It is time Albertans decide whether we want to separate our children on the basis of wealth and religion by subsidizing private schools or commit ourselves to the principle of equality of opportunity, which recognizes that whether you were born of a rich family or one that struggles, whether you are Christian or Muslim, whether your child has a physical or learning disability or is the next Albert Einstein, your child is going to get a fair chance to succeed in this province through government-funded world-class public education.

If parents do not feel that the public system is good enough for their children, well, that is in fact their choice — but let them pay for their choice at a private school. Don’t ask other Albertans to fund it.

Tuesday, August 12, 2014

Without Tenure...

This was written by Peter Greene who is a long time high school English teacher from New Hampshire. Greene tweets here and blogs here. This post was originally found here.

by Peter Greene

Yesterday, twitter blew up with responses to Whoopi Goldberg and the View having one more uninformed discussion of tenure (and, really, we need to talk about why education discussions keep being driven by the work of comedians).

"#WithoutTenure I can be fired for...." was the tweet template of the day, and even though I rode that bus for a bit, it occurs to me this morning that it misses the point.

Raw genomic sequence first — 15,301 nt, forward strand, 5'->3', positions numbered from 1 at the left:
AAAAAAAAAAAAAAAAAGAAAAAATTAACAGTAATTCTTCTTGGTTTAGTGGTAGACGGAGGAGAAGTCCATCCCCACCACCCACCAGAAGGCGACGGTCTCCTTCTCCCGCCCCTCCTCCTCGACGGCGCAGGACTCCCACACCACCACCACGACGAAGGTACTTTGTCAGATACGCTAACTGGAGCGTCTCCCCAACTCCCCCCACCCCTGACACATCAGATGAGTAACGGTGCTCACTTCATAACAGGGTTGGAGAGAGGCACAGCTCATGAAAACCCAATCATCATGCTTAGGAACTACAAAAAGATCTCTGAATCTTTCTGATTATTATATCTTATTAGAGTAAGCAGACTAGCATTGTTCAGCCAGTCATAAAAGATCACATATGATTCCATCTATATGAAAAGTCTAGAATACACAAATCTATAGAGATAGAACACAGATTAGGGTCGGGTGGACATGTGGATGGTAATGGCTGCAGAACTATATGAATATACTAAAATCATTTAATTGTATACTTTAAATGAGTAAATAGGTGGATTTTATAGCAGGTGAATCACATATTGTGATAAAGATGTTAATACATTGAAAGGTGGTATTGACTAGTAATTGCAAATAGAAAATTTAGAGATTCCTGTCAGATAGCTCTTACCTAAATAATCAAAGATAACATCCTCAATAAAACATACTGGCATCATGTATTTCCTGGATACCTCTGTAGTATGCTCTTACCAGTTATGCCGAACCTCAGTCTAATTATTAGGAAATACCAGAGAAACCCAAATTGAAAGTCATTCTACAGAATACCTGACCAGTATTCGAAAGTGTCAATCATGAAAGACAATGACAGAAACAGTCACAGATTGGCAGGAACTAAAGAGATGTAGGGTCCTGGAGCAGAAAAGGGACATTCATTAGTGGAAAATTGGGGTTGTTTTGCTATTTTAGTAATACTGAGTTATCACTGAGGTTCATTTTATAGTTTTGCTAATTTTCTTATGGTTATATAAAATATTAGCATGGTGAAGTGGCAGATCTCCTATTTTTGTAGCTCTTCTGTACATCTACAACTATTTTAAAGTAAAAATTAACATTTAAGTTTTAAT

It's true that in the absence of tenure, teachers can (and are) fired for all manner of ridiculous things. That's unjust and unfair. As some folks never tire of pointing out, that kind of injustice is endemic in many jobs (Why people would think that the response to injustice is to demand more injustice for more people is a whole conversation of its own). That doesn't change a thing. Firing a teacher for standing up for a student or attending the wrong church or being too far up the pay scale-- those would all be injustices. But as bad as that would be, it's not the feature of a tenureless world that would most damage education.

It's not the firing. It's the threat of firing.

Firing ends a teacher's career. The threat of firing allows other people to control every day of that teacher's career.

The threat of firing is the great "Do this or else..." It takes all the powerful people a teacher must deal with and arms each one with a nuclear device.

Give my child the lead in the school play, or else. Stop assigning homework to those kids, or else. Implement these bad practices, or else. Keep quiet about how we are going to spend the taxpayers' money, or else. Forget about the bullying you saw, or else. Don't speak up about administration conduct, or else. Teach these materials even though you know they're wrong, or else. Stop advocating for your students, or else.

Firing simply stops a teacher from doing her job.

The threat of firing coerces her into doing the job poorly.